The figures arising from the flooding catastrophe in Pakistan are devastating for a country with such high levels of poverty.
According to the local National Drought Management Authority, at least 1,160 deaths had been reported by Tuesday. Over 700,000 livestock were killed, with no figure mentioning wild animals, neither is amount of crops lost in the farms.
At least 33.4 million people’s lives have been disrupted. They include more than 2.3 million elderly people whose vulnerability is higher because of mobility. Some may not access help. In one of the worst hit provinces, up to 160 of the 450 fatalities were children.
At least 10 million houses have either been destroyed or are barely standing, while up to 5,000km of roads are damaged. Power lines have been cut and railways blocked, hampering distribution of aid.
But how bad can things get?
The NDMA has announced that the rains will continue, yet up to a third of the country, size of the UK, is submerged. Winter, a low activity period that does not really mean less consumption, is approaching.
This in an economy that had, like many others, not recovered from the ravages of Covid-19 pandemic and direct effects of the war in Ukraine that pushed cost of living to unprecedented highs.
And the long term effects of this flooding will be more devastating.
The first time a disaster close to this magnitude happened in Pakistan, was 12 years ago. Then it was called catastrophic. Today, everyone, including the UN, is struggling to get an appropriate description for this one. The Pakistanis have called it Biblical. Others say it is epic. UN Secretary-General Antonio Guterres called it “monsoon on steroids” of “epochal level”. All are saying the same thing; it is mind-boggling.
But what would be the cause of such a catastrophe?
Various studies have shown Pakistan to have at least “7,253 known glaciers,” as reported by The Washington Post. It said in 2016 that there is more glacial ice in Pakistan than anywhere on Earth outside the Polar Regions. The country already receives up to four monsoon rain seasons.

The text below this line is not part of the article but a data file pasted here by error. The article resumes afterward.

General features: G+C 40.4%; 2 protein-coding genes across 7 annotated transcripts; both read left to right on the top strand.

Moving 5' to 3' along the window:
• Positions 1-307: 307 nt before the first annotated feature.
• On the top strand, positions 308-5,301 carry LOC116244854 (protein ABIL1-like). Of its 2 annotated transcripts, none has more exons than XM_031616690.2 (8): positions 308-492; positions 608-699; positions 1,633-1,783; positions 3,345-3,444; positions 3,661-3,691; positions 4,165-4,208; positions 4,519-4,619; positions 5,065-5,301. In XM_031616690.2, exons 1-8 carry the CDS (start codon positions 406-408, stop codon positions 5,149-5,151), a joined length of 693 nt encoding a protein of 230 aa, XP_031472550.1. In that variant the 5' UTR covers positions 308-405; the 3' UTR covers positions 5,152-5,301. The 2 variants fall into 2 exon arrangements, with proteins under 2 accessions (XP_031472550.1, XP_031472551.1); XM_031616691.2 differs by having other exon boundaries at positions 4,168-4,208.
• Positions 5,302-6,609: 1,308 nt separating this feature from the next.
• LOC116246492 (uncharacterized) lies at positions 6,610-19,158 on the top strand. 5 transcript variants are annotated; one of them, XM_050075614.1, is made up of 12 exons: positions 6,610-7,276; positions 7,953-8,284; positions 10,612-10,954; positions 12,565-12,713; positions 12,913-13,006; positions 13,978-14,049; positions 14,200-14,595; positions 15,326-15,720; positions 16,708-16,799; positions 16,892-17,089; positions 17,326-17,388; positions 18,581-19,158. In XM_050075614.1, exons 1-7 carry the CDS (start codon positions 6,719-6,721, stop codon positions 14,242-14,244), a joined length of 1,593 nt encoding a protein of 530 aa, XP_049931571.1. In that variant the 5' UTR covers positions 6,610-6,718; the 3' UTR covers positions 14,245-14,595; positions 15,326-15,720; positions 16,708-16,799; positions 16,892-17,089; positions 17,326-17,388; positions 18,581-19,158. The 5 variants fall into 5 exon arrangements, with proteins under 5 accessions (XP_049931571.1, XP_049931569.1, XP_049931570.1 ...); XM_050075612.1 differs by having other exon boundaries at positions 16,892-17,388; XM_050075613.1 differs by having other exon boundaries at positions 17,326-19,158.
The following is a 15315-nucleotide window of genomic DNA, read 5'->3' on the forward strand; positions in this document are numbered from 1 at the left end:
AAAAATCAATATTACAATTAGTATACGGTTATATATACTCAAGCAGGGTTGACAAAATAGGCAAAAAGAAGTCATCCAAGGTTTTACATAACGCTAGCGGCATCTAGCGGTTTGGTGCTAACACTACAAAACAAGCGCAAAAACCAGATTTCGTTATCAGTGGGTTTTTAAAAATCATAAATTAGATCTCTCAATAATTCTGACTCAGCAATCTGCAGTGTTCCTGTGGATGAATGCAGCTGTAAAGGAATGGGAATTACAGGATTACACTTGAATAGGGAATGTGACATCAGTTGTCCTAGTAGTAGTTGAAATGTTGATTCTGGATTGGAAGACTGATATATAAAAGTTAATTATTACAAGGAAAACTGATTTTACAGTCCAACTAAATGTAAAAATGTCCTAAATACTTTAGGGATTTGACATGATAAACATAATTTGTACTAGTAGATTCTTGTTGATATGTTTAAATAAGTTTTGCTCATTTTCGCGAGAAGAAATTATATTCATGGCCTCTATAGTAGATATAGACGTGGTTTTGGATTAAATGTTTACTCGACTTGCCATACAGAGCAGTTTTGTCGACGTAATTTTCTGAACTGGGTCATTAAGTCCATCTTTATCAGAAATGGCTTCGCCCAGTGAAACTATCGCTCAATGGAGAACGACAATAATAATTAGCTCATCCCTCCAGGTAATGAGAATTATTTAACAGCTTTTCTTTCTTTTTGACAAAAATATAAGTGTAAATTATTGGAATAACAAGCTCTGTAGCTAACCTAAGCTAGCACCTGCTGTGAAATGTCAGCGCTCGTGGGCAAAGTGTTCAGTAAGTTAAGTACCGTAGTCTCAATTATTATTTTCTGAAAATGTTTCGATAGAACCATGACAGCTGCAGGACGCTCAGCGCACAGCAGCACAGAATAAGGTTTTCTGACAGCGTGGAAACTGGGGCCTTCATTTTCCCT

Scientists have blamed the disaster on “torrential rains and melting of glaciers in the country’s north”. This, clearly, is a climate change effect.
So what is Pakistan’s contribution to global warming? According to World Populations Review data, by 2019, the top 10 countries with on Greenhouse Gas emissions, in tonnes, were China (9,877), US (4,745), India (2,310), Russia (1,640), Japan (1,056), Germany (644), South Korea (586), Iran (583), Canada (571) and Saudi Arabia at 495 tonnes.
Though not entirely clean, Pakistan is nowhere near these giants in terms of GHG emissions, and therefore does not deserve this magnitude of loss and damage, when true culprits, the fossil fuels projects funders and implementers, sit and sip.
The Pakistani government estimates the total damage at $10 billion. The long-term effects will be dire. At least 46 least developed countries, described by the UN as “highly vulnerable to economic and environmental shocks and have low levels of human assets”, have met huge resistance at climate talks in their pursuit for funding of loss and damage.
The aid now trooping to Pakistan is welcome, but we need such ratified, and as grants, not loans.
For now, Pakistan needs help to bring the situation under control, build more protective and other infrastructure, rebuild its economy, reunite families split in this quagmire and restore good health, livelihoods and social fabrics.
The writer is interim communications manager at GreenFaith. [email protected]